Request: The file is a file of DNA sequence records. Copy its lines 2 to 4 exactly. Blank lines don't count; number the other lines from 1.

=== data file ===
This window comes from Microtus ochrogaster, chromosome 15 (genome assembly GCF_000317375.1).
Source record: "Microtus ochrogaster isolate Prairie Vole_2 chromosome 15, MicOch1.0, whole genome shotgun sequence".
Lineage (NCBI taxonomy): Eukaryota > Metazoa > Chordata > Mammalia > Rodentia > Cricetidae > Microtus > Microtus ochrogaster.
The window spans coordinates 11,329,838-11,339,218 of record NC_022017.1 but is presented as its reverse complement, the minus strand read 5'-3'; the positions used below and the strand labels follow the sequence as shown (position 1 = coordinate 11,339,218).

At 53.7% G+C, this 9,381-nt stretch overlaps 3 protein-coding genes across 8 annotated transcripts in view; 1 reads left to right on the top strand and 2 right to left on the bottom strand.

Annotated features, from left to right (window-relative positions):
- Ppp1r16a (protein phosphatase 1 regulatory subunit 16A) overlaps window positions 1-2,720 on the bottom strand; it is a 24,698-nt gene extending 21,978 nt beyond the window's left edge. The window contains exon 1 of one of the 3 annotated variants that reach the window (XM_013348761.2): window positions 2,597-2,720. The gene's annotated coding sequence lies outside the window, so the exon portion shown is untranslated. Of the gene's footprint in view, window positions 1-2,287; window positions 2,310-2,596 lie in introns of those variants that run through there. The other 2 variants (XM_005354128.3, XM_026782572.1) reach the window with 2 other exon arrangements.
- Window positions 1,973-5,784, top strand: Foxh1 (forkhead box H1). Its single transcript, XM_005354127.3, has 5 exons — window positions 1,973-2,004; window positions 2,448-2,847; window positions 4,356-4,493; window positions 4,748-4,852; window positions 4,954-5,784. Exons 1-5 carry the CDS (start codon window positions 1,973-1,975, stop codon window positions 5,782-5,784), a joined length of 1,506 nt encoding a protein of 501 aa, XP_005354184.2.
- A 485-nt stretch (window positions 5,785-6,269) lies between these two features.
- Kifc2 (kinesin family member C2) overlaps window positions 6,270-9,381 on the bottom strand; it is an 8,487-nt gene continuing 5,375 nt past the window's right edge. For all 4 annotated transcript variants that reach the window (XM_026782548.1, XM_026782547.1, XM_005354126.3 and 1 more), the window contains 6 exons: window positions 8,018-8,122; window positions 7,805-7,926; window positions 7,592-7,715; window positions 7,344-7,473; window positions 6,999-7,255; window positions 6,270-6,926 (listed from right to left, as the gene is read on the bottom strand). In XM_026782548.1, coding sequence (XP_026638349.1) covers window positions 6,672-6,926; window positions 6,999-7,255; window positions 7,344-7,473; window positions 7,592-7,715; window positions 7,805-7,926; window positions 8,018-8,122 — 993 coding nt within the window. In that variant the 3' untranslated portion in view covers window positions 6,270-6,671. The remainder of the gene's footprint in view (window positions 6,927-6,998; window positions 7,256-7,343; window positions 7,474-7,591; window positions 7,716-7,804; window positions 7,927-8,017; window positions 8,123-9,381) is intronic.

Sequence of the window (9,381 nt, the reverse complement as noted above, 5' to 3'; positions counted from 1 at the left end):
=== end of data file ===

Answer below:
Source record: "Microtus ochrogaster isolate Prairie Vole_2 chromosome 15, MicOch1.0, whole genome shotgun sequence".
Lineage (NCBI taxonomy): Eukaryota > Metazoa > Chordata > Mammalia > Rodentia > Cricetidae > Microtus > Microtus ochrogaster.
The window spans coordinates 11,329,838-11,339,218 of record NC_022017.1 but is presented as its reverse complement, the minus strand read 5'-3'; the positions used below and the strand labels follow the sequence as shown (position 1 = coordinate 11,339,218).